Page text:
If we were actually playing TRUTH OR DARE and you asked me the question, I replied truth, and then you ask what I truly feel about this movie, I would say, “you know what? Fuck it, I enjoyed it and would mildly recommend it.” Probably shocks you because usually shit like this I throw in my own personal meat grinder. Instead this appears to be more in line with Happy Death Day, being PG-13 horror/thriller films that aren’t really scary at all but are actually a little bit of fun. And that is in thanks to its crazy mythology, decent acting, and one (or two) truly emotional dramatic scenes that had my jaw open for the entire segment. The marketing sucks on this one, but how else are you supposed to market a film like this? If this had been a hard Rated R film we could’ve gotten something truly, truly special.
Instead, we get a PG-13 film bordering on R that’s a little bit of fun but still a lot of potential that the filmmakers didn’t decide to strike upon. I know that PG-13 usually gets the teens into the theater with more bang for your buck (look at A Quiet Place for God’s sake) but I think in the long run this film would’ve been respected more if it were a hard no holds barred R. But if we get one more situational horror/thriller PG-13 movie next year that is a little fun like this and Happy Death Day and that makes up a cool little situational horror fun trilogy, I’m willing to accept the rating and quality of the film…for right now. Sorry, but I’m a sucker for made up non official trilogies.
Anyway, back to the actual movie. The movie works mainly because of the characters. Even at their worst, the characters are actually fucking likable. Oh, and they are fucking smart too. I have never seen so many teen characters in a film make the right decisions before in a horror movie, even if those right decisions still end up leading them to a grisly end. I don’t want to ruin anything, but during one of the dare scenes, I was basically mouthing what the characters needed to do at the screen, and they fucking did it! I was shocked to my utter core. In that one scene, the tension, combined with the right decisions, combined with the decent acting made one hell of a little grab your armrest kind of affair.
The movie also works because of Lucy Hale. I’ve actually met Lucy Hale in real life and she seems more down to Earth than a lot of celebrities of her caliber. I met her a comic con about two years ago and she was so nice to the young ladies that watch her on Pretty Little Liars and she was very nice to me and talkative when she signed my Scream 4 poster and we talked about the recent passing of Wes Craven. Her character here is so likable that when we find out she has a few hidden secrets within her closet, that it leaves the audience shocked, but doesn’t change what we ultimately think about her. Your opinion might differ, but there is a scene of confession from her, that even though she said something very wrong to somebody once upon a time, we are willing to forgive her for all her actions before and during a conversation with another character.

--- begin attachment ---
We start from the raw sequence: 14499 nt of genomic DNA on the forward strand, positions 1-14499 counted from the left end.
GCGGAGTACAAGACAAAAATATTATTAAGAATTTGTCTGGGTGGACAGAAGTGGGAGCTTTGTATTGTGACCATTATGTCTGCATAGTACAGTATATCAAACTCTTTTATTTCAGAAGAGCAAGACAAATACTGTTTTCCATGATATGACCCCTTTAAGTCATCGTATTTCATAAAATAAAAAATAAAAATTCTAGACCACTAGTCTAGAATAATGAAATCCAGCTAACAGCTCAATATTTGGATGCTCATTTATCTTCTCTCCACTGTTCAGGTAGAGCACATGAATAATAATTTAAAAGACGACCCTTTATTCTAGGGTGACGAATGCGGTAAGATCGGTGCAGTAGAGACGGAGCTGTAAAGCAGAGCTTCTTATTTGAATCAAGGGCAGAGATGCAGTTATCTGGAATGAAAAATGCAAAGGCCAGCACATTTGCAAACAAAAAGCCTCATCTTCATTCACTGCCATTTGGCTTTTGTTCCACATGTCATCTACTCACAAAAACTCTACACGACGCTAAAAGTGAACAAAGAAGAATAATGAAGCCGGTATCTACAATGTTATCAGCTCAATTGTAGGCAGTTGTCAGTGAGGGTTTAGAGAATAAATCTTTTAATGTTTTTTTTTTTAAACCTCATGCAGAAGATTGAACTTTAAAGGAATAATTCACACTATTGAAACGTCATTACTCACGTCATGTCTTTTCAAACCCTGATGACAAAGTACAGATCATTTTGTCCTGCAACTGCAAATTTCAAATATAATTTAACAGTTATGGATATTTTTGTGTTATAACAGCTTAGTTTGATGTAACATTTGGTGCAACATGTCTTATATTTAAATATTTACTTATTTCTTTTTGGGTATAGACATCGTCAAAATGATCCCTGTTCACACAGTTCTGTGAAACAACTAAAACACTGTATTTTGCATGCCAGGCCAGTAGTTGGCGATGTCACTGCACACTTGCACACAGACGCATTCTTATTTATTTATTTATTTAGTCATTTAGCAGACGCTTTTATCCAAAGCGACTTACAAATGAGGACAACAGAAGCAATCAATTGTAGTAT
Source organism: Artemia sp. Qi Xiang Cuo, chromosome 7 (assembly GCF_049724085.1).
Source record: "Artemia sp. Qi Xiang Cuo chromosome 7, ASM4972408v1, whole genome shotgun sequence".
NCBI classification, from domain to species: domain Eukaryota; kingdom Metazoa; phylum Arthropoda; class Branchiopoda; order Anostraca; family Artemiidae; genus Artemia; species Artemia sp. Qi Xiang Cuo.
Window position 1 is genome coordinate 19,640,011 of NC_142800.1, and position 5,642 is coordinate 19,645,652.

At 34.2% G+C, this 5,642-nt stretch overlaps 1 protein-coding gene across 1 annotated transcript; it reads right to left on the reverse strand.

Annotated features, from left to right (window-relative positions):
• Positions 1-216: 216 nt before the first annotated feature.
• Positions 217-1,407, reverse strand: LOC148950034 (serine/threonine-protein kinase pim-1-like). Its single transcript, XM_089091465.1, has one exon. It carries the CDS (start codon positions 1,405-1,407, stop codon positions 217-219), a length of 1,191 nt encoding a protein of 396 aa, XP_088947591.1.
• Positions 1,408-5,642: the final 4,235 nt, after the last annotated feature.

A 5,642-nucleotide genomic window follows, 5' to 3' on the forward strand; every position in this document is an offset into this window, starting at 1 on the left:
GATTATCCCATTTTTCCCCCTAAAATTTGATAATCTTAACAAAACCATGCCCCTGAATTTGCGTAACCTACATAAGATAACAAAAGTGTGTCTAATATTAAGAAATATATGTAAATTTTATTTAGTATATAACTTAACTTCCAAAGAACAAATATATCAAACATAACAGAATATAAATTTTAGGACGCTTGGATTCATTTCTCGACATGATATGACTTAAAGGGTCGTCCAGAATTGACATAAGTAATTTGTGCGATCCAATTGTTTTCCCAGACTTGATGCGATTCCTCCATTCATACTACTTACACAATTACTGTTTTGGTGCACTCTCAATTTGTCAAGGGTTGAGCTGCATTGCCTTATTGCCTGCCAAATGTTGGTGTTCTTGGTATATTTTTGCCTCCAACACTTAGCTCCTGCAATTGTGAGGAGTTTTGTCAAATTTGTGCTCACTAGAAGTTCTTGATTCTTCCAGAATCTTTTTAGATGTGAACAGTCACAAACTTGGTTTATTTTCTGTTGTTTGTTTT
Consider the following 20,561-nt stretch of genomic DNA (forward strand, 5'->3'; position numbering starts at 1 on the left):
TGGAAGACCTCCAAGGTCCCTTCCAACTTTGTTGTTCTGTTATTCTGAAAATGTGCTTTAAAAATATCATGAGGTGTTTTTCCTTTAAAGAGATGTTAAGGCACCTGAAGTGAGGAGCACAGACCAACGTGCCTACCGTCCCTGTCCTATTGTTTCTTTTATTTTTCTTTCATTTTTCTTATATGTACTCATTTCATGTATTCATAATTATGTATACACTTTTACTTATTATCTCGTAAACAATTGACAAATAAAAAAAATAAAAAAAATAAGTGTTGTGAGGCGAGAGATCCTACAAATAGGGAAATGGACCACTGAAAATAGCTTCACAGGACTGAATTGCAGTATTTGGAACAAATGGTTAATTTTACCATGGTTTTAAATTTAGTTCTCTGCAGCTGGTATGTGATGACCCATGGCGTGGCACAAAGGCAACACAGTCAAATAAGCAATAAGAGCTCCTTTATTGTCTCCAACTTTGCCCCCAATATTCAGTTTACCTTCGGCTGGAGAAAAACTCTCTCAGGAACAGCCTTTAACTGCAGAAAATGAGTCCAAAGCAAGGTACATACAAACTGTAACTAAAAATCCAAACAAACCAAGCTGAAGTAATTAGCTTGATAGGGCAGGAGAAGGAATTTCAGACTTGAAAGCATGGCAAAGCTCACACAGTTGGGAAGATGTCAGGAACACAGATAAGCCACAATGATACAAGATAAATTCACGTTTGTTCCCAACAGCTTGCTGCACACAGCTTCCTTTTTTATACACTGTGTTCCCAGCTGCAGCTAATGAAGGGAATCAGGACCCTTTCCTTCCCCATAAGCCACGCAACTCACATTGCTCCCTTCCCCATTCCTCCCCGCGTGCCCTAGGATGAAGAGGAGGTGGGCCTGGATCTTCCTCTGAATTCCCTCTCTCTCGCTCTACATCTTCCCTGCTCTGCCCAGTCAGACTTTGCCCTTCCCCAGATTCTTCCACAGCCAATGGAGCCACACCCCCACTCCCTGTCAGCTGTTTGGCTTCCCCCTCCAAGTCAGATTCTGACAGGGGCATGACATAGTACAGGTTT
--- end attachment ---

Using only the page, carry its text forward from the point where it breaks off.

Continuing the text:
There is another scene dealing with a different likable character, that involves a dare that is very sad and very emotional, and the ending of it made me have a large lump in my throat. I was shocked the marketing has kept this scene out of the film, but kudos to them. The scene stands out and again, you’ll know it when you see it. The only odd man out here acting wise is Tyler Posey, who shines in one scene but in the rest he kind of looks confused like he doesn’t know what kind of emotion to display on screen. Luckily, it wasn’t enough to distract me or take me out of the film. There are a lot of characters in this and each get their own little arcs and the film, whether it kills them off or not, gives them each closure and their own emotional payoff that works.
But the movie isn’t scary at all. The film has really only two jump scares, and they deal with a phone ringing (this cliche has got to end) and a character turning around and someone being suddenly behind that character (another cliche that has got to end). I think the film had ample opportunity to give us jump scares that weren’t force and paid off. I think if the screenplay (which was written by four people, two too many in my opinion) and if the direction was a little bit tweeked (director Jeff Ladlow isn’t the best, Kick Ass 2 was only ok), this could’ve been a truly scary horror/thriller. But I guess with a PG-13 rating you can only go so far.
What really works in the film is the rules of Truth or Dare, the crazy fucking mythology, and the balls of an ending. Like recent horror films, this gives us another non typical Hollywood ending. But this one is more bittersweet and dark than just plain old dark and dreary. I liked that minor change. I won’t ruin any of the rules here, but there are several specific rules to the game in Truth or Dare, and I loved that it wasn’t made up and rules just written on the fly like some horror films try to do. And the mythology is fucking nuts. Yes, there is a true reason why this deadly game is being played by these teens, and even though the reasoning is off the wall bonkers, I liked that they tried to do something different.
So in the end, I dare you to actually maybe check this one out if you have time. It isn’t necessarily a theater watching necessity, but if you want to have a little fun on a lonely Friday or Saturday night, this would easily pass your time. Truthfully though, you might not like it, especially if you are a critical movie critic like me that usually has films like this for breakfast. But if you open your mind a little and see that the writers and everyone involved with this project actually tried to bring an audience what they thought was a decent film, you make actually come to a halfway compromise. It is halfway decent, but it should’ve been Rated R. Unrated Blu-Ray anyone?